As an assistant professor in a community college, my primary objectives are the education and success of my students. As both instructor AND academic advisor, I have the privilege of getting to know students on multiple levels. College life is filled with opportunities and explorations, as well as obstacles and trepidations. Unfortunately, the challenges of the college years are often exacerbated for sexual minority youth. One need only read the stories of Tyler Clementi, Jorge Steven Lopez Mercado, and Raymond Chase to know just how difficult it can be for these students.
According to a 2003 assessment conducted by the National Gay and Lesbian Task Force, more than one-third of GLBT undergraduate students have experienced harassment. Fifty-one percent of GLBT respondents conceal their sexual orientation or gender identity to avoid this harassment and other forms of intimidation. More than 40% of respondents to the survey reported their campus to be homophobic. Perhaps the most frightening aspect of this survey is that the 15 colleges participating in the survey are among the very few who have GLBT student centers. What does this say about the safety and well-being of sexual minority youth in the other 5000 colleges around the country?
If we are true to our commitment to offer equal access to higher education, we must make our campuses safer and more accepting of our sexual minority students—gay, lesbian, bisexual, transgendered, questioning and intersexed youth and young adults. A number of resources, such as the Task Force, GLSEN (Gay and Lesbian Student Education Network), and PFLAG (Parents and Friends of Lesbian and Gays) offer suggestions if you are interested in more information. Here are a few ideas:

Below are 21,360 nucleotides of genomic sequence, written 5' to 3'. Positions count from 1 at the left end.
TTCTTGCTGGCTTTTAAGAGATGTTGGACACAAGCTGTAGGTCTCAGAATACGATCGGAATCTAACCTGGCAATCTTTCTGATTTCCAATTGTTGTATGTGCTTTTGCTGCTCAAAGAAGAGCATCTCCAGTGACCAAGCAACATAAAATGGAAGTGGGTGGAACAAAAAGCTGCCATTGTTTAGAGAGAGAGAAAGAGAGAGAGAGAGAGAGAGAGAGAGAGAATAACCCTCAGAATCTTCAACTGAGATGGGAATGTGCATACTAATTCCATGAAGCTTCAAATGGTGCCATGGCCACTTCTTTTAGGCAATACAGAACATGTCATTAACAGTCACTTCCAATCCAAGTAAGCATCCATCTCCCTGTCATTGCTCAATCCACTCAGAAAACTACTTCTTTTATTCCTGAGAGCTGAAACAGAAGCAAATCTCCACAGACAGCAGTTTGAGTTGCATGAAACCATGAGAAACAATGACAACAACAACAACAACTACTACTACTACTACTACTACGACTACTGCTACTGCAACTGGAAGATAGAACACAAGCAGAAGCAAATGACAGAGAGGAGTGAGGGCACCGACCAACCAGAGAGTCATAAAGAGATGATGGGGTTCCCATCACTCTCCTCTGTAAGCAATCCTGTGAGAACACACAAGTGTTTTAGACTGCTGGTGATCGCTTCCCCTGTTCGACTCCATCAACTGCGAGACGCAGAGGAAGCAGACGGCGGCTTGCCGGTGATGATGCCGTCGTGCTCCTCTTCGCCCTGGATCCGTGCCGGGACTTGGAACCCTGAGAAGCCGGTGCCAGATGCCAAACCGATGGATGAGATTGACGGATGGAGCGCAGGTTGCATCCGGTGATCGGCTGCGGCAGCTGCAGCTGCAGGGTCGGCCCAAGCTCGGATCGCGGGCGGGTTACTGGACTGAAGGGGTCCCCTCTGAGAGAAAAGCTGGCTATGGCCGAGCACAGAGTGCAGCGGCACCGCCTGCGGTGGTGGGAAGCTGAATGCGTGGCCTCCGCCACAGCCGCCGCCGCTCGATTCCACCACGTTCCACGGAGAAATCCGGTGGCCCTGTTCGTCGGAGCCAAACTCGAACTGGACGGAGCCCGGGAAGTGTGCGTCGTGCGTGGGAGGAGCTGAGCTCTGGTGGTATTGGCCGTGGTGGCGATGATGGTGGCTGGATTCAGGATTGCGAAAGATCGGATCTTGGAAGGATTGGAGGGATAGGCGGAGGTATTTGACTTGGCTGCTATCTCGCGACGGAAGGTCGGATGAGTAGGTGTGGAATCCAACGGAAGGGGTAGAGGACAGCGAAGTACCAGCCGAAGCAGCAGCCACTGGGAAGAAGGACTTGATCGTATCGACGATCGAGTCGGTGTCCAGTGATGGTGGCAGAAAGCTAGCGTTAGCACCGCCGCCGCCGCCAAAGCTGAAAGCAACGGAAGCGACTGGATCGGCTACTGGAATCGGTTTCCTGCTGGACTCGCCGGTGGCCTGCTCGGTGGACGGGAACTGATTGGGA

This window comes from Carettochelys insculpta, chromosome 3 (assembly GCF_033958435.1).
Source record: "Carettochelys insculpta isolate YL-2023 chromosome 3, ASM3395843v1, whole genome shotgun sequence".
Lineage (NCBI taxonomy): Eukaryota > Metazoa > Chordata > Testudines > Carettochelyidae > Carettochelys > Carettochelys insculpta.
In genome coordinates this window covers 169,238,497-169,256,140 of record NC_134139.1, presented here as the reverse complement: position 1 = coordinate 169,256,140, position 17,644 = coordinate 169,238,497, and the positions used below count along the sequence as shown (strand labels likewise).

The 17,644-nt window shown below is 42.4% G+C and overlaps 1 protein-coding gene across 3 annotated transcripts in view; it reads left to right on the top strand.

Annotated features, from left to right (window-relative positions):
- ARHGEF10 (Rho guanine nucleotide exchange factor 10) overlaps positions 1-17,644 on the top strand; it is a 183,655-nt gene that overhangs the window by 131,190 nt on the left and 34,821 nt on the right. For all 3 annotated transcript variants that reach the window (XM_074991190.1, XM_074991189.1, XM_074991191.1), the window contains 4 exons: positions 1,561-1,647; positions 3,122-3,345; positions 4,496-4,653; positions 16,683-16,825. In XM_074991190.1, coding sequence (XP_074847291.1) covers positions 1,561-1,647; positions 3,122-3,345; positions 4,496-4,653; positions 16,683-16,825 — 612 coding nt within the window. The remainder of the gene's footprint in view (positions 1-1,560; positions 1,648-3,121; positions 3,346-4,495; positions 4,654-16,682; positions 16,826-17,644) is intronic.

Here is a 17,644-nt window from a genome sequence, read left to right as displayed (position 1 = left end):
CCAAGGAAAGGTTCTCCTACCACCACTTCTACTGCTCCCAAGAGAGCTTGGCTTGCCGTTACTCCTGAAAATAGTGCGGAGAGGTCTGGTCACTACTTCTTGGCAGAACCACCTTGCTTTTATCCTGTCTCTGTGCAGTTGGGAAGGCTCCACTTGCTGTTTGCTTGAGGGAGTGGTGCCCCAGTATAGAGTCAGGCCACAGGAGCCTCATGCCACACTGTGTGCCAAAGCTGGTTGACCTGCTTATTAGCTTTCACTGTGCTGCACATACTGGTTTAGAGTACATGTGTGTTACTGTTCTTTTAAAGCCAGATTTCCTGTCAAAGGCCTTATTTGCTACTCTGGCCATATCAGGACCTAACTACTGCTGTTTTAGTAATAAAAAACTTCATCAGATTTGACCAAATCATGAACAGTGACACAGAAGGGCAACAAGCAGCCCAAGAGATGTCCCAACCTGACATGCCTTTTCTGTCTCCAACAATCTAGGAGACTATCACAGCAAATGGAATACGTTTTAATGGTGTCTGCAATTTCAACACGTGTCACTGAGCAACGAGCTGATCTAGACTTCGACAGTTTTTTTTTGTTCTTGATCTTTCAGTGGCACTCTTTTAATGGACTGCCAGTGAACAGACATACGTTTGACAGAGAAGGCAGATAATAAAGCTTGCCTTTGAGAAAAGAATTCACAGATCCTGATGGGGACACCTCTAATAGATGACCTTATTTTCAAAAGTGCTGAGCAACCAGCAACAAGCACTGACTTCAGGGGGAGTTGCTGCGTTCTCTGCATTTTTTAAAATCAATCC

Our institutions can help by recruiting LGBT faculty and staff, and faculty and staff who are allies to their LGBT colleagues. They should also have documented policy against harassment and other hate crimes against sexual minority students and employees. Moreover, there should be a mechanism in place for reporting such behaviors.
As faculty, we can help by integrating LGBT content into our curriculum. We should stand as allies to our sexual minority students, identifying ourselves as Safe Persons and our classes and offices as Safe Spaces. We should use inclusive language, avoiding gendered pronouns and using words like “partner” instead of girlfriend/boyfriend. We should make no assumptions:You do not know who is gay or straight in your classroom! And most importantly, we should not tolerate anti-gay/lesbian comments or behaviors. Address hateful acts and comments immediately by creating a teachable moment. We are, afterall, educators.
Robyn-Jay Bage, M.P.A. is a nonprofit CEO and community college Assistant Professor